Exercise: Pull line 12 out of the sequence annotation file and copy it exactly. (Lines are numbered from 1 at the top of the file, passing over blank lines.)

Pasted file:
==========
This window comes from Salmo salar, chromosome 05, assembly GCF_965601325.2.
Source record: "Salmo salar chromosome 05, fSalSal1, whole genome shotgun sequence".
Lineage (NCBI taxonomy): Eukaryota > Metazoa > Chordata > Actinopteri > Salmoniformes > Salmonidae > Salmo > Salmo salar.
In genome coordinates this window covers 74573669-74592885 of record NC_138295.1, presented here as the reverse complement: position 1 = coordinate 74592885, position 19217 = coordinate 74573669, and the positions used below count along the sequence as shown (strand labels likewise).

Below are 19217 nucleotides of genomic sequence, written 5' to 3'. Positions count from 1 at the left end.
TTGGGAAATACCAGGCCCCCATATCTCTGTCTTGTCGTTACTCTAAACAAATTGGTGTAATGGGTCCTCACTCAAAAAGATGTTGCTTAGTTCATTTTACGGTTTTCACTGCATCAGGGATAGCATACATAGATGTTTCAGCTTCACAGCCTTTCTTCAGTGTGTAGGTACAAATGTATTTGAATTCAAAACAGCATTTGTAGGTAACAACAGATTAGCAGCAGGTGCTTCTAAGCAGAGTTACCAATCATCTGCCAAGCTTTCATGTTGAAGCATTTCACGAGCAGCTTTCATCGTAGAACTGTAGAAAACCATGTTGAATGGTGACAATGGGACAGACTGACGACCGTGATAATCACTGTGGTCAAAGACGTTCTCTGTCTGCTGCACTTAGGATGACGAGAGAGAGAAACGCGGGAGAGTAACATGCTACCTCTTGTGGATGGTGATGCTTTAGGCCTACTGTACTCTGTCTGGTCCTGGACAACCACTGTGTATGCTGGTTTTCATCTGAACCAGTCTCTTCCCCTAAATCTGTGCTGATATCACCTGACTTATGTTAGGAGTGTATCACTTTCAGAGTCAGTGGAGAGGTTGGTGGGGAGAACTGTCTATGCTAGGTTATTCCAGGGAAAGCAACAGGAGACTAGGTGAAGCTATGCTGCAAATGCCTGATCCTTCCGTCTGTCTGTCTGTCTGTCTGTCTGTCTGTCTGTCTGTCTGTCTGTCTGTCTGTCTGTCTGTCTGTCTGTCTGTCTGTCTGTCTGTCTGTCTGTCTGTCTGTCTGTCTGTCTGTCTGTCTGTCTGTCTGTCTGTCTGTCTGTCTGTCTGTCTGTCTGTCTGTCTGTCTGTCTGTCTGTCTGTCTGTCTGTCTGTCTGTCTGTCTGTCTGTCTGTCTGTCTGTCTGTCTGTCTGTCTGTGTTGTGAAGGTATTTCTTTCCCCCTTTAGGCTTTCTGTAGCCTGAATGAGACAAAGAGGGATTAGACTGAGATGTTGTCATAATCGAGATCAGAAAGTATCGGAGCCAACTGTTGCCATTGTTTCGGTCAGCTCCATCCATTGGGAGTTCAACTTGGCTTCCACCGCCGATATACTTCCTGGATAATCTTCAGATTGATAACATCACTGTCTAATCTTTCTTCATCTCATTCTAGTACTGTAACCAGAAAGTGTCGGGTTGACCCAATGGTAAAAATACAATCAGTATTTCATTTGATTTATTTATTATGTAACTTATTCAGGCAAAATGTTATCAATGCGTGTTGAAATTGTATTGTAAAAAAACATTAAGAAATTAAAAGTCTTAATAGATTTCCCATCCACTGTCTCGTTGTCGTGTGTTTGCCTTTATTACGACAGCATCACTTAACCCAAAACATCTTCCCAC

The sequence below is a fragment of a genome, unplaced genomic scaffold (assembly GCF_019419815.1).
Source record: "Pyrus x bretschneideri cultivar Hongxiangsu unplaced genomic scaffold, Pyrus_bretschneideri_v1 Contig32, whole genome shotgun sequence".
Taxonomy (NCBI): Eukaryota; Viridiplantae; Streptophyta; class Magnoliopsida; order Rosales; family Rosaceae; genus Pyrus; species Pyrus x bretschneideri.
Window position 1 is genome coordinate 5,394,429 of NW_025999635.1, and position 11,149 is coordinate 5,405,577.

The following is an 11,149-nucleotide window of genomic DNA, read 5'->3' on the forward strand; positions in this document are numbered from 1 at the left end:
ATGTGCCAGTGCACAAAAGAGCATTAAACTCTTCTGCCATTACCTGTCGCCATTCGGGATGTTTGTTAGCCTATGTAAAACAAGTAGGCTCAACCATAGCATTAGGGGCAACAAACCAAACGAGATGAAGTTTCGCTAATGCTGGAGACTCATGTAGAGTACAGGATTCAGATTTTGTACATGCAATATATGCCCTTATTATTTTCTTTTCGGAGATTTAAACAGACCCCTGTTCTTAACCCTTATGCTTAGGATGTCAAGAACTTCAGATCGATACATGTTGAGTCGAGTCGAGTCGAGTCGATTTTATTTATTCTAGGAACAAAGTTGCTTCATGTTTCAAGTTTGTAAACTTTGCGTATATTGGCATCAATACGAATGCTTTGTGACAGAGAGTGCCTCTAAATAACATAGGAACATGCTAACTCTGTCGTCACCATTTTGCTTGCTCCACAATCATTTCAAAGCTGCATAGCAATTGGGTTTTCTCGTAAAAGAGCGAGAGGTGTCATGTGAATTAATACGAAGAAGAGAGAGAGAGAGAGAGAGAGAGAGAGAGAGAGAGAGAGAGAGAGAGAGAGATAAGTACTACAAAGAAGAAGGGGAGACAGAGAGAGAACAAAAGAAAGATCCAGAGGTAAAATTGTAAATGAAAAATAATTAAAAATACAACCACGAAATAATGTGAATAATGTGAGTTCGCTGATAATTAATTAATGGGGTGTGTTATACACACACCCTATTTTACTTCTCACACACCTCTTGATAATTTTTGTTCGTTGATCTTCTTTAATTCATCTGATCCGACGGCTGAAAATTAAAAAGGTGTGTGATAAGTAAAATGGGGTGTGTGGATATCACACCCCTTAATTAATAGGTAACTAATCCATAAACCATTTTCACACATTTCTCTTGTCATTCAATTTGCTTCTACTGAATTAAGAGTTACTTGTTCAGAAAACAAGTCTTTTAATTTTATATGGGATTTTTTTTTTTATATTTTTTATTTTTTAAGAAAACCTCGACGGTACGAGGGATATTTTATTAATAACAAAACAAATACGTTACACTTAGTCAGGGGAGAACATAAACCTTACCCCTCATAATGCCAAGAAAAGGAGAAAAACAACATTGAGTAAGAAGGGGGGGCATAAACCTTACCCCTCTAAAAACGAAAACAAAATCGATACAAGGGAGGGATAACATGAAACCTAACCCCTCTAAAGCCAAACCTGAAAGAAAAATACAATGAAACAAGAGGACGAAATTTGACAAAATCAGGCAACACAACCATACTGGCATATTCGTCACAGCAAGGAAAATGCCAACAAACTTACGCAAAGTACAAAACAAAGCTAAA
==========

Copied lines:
ATGTGCCAGTGCACAAAAGAGCATTAAACTCTTCTGCCATTACCTGTCGCCATTCGGGATGTTTGTTAGCCTATGTAAAACAAGTAGGCTCAACCATAGCATTAGGGGCAACAAACCAAACGAGATGAAGTTTCGCTAATGCTGGAGACTCATGTAGAGTACAGGATTCAGATTTTGTACATGCAATATATGCCCTTATTATTTTCTTTTCGGAGATTTAAACAGACCCCTGTTCTTAACCCTTATGCTTAGGATGTCAAGAACTTCAGATCGATACATGTTGAGTCGAGTCGAGTCGAGTCGATTTTATTTATTCTAGGAACAAAGTTGCTTCATGTTTCAAGTTTGTAAACTTTGCGTATATTGGCATCAATACGAATGCTTTGTGACAGAGAGTGCCTCTAAATAACATAGGAACATGCTAACTCTGTCGTCACCATTTTGCTTGCTCCACAATCATTTCAAAGCTGCATAGCAATTGGGTTTTCTCGTAAAAGAGCGAGAGGTGTCATGTGAATTAATACGAAGAAGAGAGAGAGAGAGAGAGAGAGAGAGAGAGAGAGAGAGAGAGAGAGAGAGAGATAAGTACTACAAAGAAGAAGGGGAGACAGAGAGAGAACAAAAGAAAGATCCAGAGGTAAAATTGTAAATGAAAAATAATTAAAAATACAACCACGAAATAATGTGAATAATGTGAGTTCGCTGATAATTAATTAATGGGGTGTGTTATACACACACCCTATTTTACTTCTCACACACCTCTTGATAATTTTTGTTCGTTGATCTTCTTTAATTCATCTGATCCGACGGCTGAAAATTAAAAAGGTGTGTGATAAGTAAAATGGGGTGTGTGGATATCACACCCCTTAATTAATAGGTAACTAATCCATAAACCATTTTCACACATTTCTCTTGTCATTCAATTTGCTTCTACTGAATTAAGAGTTACTTGTTCAGAAAACAAGTCTTTTAATTTTATATGGGATTTTTTTTTTTATATTTTTTATTTTTTAAGAAAACCTCGACGGTACGAGGGATATTTTATTAATAACAAAACAAATACGTTACACTTAGTCAGGGGAGAACATAAACCTTACCCCTCATAATGCCAAGAAAAGGAGAAAAACAACATTGAGTAAGAAGGGGGGGCATAAACCTTACCCCTCTAAAAACGAAAACAAAATCGATACAAGGGAGGGATAACATGAAACCTAACCCCTCTAAAGCCAAACCTGAAAGAAAAATACAATGAAACAAGAGGACGAAATTTGACAAAATCAGGCAACACAACCATACTGGCATATTCGTCACAGCAAGGAAAATGCCAACAAACTTACGCAAAGTACAAAACAAAGCTAAA